An 18th century picnic set
This silver canteen was made by an Edinburgh goldsmith called Ebenezer Oliphant in 1740-41.
A canteen is basically a picnic set that is carried around when travelling. This one includes knives, forks, spoons and a cup.
When it was made picnics were just starting to become popular with the very wealthy. The idea of eating outside in the countryside was still a new idea. The poor were far too busy working to enjoy nice days out like this!
The canteen has some interesting details that hint at its owner. There are symbols representing thistles and also three feathers. Both of these symbols refer to the honours held by the Stuart kings and queens.
But at the time it was made the Stuart monarchy had been chased out of the country and a new Royal family ruled Britain.
Why was this?
Who owned the canteen
In 1688, James VII of Scotland and II of England lost his kingdom when his daughter, Mary, and her Dutch husband, William of Orange, forced him to leave the country and flee to France. Some people still thought that James was their rightful king. These people were known as Jacobites (Jacobus is Latin for James).
After James VII died, the Jacobites supported his son, James Edward Stuart, nicknamed 'The Pretender'. His son, Charles Edward Stuart, born in 1720, became known as 'the Young Pretender' but is better known as 'Bonnie Prince Charlie'.
It was expected that Charles would be the one who would get the kingdom back for his father.
Charles was living in Italy when he was given the canteen for his 21st birthday. Perhaps his father thought that the task would be so easy that Charles would have time to enjoy a nice picnic in the lovely Scottish countryside!
Back to Scotland
In 1744 Charles Edward Stuart travelled to Paris (with the canteen) to raise French support to go to Scotland and get back the throne for his father.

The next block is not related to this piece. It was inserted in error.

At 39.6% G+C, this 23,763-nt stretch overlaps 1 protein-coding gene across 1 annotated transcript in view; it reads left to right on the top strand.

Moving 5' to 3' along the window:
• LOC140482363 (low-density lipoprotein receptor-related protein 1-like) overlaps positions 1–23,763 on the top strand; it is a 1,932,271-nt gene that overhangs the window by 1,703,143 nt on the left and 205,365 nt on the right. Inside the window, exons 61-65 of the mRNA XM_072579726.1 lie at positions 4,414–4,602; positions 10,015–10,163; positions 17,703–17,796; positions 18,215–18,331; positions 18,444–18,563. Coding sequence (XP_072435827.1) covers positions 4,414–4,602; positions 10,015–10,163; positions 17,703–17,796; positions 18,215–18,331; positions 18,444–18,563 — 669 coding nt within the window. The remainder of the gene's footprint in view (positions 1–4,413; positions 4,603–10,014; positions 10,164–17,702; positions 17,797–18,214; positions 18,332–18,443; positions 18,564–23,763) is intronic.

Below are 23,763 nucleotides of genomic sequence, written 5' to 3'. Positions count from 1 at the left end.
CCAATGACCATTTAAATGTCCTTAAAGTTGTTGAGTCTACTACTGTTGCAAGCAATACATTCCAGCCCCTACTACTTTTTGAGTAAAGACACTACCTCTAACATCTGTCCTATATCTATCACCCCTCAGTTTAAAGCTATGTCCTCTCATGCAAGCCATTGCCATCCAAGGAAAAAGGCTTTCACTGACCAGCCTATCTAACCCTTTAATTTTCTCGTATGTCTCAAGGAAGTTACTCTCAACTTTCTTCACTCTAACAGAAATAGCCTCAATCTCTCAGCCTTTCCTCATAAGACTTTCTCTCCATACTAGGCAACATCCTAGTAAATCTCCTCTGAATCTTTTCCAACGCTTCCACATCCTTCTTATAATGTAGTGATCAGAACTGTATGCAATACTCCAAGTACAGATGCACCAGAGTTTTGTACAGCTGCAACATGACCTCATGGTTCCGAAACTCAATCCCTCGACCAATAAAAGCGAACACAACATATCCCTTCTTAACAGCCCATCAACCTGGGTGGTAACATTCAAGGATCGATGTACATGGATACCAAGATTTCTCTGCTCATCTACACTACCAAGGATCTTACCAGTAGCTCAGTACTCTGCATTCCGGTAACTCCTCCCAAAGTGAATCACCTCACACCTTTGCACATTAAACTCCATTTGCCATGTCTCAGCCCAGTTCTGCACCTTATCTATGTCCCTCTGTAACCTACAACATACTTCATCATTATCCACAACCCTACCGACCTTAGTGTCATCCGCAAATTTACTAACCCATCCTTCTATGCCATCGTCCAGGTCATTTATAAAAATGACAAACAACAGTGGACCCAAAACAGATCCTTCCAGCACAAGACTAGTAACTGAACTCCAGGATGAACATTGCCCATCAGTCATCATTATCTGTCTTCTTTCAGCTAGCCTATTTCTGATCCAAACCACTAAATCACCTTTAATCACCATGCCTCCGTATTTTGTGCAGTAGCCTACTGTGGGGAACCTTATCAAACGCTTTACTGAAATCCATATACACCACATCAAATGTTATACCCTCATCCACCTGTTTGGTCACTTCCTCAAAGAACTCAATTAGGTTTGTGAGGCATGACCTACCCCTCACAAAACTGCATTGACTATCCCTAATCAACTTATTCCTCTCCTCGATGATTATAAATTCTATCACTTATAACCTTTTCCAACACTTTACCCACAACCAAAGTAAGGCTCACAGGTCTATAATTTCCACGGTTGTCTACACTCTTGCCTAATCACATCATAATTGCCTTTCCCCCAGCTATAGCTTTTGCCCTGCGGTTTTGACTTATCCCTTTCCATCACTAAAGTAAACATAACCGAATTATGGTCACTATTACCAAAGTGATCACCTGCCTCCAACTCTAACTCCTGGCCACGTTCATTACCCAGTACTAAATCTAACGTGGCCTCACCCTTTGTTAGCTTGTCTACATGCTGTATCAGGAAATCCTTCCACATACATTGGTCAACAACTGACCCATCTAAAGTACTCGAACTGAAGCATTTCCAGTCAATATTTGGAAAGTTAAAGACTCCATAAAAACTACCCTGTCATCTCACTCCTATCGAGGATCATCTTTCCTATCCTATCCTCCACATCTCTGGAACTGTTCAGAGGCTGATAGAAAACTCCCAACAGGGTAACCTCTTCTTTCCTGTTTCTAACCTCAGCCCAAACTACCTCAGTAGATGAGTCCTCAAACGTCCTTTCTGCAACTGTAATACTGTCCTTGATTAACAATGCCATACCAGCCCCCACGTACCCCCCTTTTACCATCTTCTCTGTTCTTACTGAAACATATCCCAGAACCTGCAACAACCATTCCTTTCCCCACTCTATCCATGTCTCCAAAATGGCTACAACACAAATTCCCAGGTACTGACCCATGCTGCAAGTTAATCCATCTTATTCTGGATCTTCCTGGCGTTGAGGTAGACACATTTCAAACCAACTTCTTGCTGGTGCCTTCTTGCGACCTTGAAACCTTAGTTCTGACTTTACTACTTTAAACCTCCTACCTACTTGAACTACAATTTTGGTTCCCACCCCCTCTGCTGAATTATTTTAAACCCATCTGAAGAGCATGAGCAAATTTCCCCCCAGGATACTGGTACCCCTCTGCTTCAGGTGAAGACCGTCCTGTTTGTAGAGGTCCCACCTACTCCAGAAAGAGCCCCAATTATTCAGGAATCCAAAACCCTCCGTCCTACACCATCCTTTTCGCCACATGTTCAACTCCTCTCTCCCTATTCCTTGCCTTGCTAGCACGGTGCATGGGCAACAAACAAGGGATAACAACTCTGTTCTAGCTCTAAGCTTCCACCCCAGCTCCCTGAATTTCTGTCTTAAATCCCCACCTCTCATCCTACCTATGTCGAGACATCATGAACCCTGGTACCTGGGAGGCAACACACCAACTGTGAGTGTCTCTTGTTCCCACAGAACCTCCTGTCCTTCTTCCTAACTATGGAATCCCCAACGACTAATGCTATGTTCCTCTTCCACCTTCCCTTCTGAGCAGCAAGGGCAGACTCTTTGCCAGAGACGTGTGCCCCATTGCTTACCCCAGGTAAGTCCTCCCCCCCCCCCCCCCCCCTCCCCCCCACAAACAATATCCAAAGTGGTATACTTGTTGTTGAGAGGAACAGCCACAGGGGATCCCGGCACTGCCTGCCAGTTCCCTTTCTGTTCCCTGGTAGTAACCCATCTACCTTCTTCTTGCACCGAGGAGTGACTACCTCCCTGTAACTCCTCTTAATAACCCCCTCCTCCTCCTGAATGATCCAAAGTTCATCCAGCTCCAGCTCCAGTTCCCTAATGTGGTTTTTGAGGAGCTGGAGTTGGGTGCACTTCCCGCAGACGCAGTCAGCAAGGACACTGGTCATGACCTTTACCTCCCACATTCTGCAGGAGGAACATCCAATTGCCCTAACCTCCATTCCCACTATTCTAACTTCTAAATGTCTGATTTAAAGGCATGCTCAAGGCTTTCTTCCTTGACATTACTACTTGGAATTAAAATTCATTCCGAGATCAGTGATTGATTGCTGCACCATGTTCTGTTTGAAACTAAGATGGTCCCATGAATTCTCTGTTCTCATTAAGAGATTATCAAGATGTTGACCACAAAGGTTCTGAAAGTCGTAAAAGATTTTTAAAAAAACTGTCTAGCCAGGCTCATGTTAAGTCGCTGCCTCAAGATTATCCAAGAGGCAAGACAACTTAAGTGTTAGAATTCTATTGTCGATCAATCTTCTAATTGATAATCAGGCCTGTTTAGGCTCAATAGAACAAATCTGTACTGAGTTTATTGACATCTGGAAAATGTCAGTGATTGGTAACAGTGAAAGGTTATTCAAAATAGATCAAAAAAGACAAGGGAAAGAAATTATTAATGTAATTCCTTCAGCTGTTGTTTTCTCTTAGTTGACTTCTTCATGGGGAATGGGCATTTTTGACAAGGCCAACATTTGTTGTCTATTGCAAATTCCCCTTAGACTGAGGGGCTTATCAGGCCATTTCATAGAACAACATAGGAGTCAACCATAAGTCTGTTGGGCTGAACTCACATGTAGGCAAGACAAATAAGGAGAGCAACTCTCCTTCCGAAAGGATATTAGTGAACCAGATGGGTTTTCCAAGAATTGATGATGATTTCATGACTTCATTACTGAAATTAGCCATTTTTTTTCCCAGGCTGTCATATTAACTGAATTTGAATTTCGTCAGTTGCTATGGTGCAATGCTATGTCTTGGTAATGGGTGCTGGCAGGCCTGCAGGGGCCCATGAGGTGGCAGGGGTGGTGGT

He arrived first at the little island of Eriskay, in the Outer Hebrides. The canteen was back in Scotland! He had seven friends with him. That was all the support he brought for the Scottish Jacobites.
The rash adventure
Charles landed on the mainland of Scotland two days later. He sent messages to the clan chiefs who might support him. Eventually on 19th August 1745 at Glenfinnan, before 1300 supporters the royal standard (flag) of the Stuarts was raised and Charles formally claimed for his father the thrones of Scotland, England and Ireland.
So began a journey for Charles and his canteen!
The final battle of the uprising and the last battle on British soil took place at Culloden in Inverness-shire, northern Scotland.
The Jacobite army of 5000 were cold, tired and hungry. The Hanoverian army led by the Duke of Cumberland had 9000 soldiers who were well fed, armed and had slept.
The Jacobites were in a poor position on the moor and the Hanoverians killed huge numbers of Jacobites.
When Charles had to flee from the battlefield, he had to leave his luggage behind. He and his canteen were separated!
The canteen was captured and presented to the Hanoverian leader, the Duke of Cumberland, who presented it to one of his soldiers. It was given to the National Museums Scotland in 1984.